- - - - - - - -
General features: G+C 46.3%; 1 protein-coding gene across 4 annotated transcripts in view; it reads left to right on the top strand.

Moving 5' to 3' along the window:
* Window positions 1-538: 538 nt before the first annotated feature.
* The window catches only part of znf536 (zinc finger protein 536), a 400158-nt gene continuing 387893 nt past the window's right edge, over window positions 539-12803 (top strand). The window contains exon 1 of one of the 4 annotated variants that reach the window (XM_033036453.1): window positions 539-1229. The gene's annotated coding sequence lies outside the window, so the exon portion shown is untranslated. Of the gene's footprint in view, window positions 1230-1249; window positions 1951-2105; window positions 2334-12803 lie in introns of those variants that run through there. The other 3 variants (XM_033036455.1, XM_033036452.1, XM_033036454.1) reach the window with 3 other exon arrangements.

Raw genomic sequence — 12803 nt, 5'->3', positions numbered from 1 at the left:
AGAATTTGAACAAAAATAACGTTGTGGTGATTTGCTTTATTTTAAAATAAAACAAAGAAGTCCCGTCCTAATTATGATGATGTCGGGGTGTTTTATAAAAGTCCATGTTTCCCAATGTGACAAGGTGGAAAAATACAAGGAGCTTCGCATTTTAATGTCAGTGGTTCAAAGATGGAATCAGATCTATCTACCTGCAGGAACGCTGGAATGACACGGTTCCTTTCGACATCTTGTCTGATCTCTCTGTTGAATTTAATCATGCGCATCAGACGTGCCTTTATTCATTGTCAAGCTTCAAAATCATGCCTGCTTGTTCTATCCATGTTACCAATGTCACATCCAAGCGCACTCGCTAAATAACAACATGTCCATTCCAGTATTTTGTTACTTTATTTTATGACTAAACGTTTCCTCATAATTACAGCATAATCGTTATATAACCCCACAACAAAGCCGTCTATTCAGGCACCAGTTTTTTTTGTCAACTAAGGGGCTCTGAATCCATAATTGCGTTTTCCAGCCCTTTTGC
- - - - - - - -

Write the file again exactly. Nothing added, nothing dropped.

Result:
General features: G+C 46.3%; 1 protein-coding gene across 4 annotated transcripts in view; it reads left to right on the top strand.

Moving 5' to 3' along the window:
* Window positions 1-538: 538 nt before the first annotated feature.
* The window catches only part of znf536 (zinc finger protein 536), a 400158-nt gene continuing 387893 nt past the window's right edge, over window positions 539-12803 (top strand). The window contains exon 1 of one of the 4 annotated variants that reach the window (XM_033036453.1): window positions 539-1229. The gene's annotated coding sequence lies outside the window, so the exon portion shown is untranslated. Of the gene's footprint in view, window positions 1230-1249; window positions 1951-2105; window positions 2334-12803 lie in introns of those variants that run through there. The other 3 variants (XM_033036455.1, XM_033036452.1, XM_033036454.1) reach the window with 3 other exon arrangements.

Raw genomic sequence — 12803 nt, 5'->3', positions numbered from 1 at the left:
AGAATTTGAACAAAAATAACGTTGTGGTGATTTGCTTTATTTTAAAATAAAACAAAGAAGTCCCGTCCTAATTATGATGATGTCGGGGTGTTTTATAAAAGTCCATGTTTCCCAATGTGACAAGGTGGAAAAATACAAGGAGCTTCGCATTTTAATGTCAGTGGTTCAAAGATGGAATCAGATCTATCTACCTGCAGGAACGCTGGAATGACACGGTTCCTTTCGACATCTTGTCTGATCTCTCTGTTGAATTTAATCATGCGCATCAGACGTGCCTTTATTCATTGTCAAGCTTCAAAATCATGCCTGCTTGTTCTATCCATGTTACCAATGTCACATCCAAGCGCACTCGCTAAATAACAACATGTCCATTCCAGTATTTTGTTACTTTATTTTATGACTAAACGTTTCCTCATAATTACAGCATAATCGTTATATAACCCCACAACAAAGCCGTCTATTCAGGCACCAGTTTTTTTTGTCAACTAAGGGGCTCTGAATCCATAATTGCGTTTTCCAGCCCTTTTGC